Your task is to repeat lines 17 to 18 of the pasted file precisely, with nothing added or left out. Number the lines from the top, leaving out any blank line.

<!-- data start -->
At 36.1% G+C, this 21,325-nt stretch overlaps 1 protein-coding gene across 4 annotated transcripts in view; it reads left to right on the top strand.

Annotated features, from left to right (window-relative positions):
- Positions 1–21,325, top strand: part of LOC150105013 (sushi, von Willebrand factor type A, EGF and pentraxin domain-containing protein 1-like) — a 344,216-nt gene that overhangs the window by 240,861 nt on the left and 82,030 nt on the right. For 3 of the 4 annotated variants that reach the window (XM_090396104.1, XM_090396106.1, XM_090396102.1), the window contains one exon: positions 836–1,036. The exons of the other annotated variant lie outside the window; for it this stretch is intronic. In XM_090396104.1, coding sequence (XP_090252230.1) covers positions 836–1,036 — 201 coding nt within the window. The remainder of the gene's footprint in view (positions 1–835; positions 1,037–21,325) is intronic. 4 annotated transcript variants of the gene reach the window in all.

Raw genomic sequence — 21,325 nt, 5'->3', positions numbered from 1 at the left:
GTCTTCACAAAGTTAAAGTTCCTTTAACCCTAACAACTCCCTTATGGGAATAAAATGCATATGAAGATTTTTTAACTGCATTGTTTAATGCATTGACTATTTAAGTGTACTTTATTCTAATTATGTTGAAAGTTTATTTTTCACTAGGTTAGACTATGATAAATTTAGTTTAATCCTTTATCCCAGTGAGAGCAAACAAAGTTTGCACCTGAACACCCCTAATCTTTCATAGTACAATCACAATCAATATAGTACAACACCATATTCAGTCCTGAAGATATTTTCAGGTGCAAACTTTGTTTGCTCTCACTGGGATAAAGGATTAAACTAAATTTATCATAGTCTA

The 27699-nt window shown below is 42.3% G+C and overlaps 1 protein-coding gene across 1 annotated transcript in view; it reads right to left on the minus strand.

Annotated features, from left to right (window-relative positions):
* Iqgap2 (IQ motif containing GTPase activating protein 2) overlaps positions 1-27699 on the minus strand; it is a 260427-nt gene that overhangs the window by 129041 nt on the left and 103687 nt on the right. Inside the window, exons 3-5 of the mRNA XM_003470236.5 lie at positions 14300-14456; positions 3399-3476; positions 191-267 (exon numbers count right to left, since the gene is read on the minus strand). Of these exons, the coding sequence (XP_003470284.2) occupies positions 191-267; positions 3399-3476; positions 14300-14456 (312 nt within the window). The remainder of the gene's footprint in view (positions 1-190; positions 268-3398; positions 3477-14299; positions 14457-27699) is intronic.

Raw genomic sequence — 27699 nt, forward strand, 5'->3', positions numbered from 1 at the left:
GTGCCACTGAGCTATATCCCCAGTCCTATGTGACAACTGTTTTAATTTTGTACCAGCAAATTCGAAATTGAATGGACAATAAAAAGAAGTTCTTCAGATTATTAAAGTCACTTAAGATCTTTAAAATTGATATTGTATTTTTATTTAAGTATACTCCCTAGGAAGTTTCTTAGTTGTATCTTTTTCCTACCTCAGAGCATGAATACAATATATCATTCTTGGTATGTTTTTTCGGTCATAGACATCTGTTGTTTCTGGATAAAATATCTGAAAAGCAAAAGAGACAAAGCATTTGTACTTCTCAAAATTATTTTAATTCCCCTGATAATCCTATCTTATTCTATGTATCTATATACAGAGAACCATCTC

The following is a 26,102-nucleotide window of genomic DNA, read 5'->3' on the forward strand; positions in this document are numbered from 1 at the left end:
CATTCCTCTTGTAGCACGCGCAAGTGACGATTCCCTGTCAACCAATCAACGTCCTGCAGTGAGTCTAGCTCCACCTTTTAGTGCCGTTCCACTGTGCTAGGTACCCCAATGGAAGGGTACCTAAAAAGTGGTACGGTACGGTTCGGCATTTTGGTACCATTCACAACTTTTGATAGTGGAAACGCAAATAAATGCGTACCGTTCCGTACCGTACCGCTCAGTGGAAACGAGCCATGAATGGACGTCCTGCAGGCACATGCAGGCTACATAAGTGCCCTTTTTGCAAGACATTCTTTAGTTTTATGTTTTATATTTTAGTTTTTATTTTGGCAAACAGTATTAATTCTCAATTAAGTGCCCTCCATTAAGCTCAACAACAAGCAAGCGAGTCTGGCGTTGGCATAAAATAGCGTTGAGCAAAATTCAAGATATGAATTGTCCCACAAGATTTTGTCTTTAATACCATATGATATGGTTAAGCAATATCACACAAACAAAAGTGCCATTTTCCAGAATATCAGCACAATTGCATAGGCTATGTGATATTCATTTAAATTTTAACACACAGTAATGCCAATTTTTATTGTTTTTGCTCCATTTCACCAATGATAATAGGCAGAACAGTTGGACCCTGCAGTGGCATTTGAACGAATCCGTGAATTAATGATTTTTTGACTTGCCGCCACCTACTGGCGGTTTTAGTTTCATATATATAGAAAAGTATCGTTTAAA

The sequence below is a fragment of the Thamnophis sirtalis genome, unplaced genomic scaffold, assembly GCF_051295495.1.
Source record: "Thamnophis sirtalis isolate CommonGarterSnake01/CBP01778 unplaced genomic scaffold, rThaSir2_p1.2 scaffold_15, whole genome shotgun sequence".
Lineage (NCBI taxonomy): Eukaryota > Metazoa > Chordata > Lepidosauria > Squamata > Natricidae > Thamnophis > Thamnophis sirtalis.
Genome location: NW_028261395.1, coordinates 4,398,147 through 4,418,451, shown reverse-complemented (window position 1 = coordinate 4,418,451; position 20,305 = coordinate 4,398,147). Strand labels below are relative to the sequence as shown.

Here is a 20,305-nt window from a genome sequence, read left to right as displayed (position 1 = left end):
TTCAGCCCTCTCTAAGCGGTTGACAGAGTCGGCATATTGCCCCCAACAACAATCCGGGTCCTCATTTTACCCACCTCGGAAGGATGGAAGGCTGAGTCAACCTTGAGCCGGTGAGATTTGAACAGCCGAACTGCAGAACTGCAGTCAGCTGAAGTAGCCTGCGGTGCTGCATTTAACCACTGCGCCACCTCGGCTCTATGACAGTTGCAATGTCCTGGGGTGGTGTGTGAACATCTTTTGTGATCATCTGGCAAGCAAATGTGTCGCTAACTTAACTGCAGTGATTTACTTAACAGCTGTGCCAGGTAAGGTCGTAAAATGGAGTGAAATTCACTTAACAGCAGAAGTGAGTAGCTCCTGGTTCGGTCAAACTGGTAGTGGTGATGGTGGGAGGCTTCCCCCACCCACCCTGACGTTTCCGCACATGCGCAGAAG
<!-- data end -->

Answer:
Here is a 20,305-nt window from a genome sequence, read left to right as displayed (position 1 = left end):
TTCAGCCCTCTCTAAGCGGTTGACAGAGTCGGCATATTGCCCCCAACAACAATCCGGGTCCTCATTTTACCCACCTCGGAAGGATGGAAGGCTGAGTCAACCTTGAGCCGGTGAGATTTGAACAGCCGAACTGCAGAACTGCAGTCAGCTGAAGTAGCCTGCGGTGCTGCATTTAACCACTGCGCCACCTCGGCTCTATGACAGTTGCAATGTCCTGGGGTGGTGTGTGAACATCTTTTGTGATCATCTGGCAAGCAAATGTGTCGCTAACTTAACTGCAGTGATTTACTTAACAGCTGTGCCAGGTAAGGTCGTAAAATGGAGTGAAATTCACTTAACAGCAGAAGTGAGTAGCTCCTGGTTCGGTCAAACTGGTAGTGGTGATGGTGGGAGGCTTCCCCCACCCACCCTGACGTTTCCGCACATGCGCAGAAG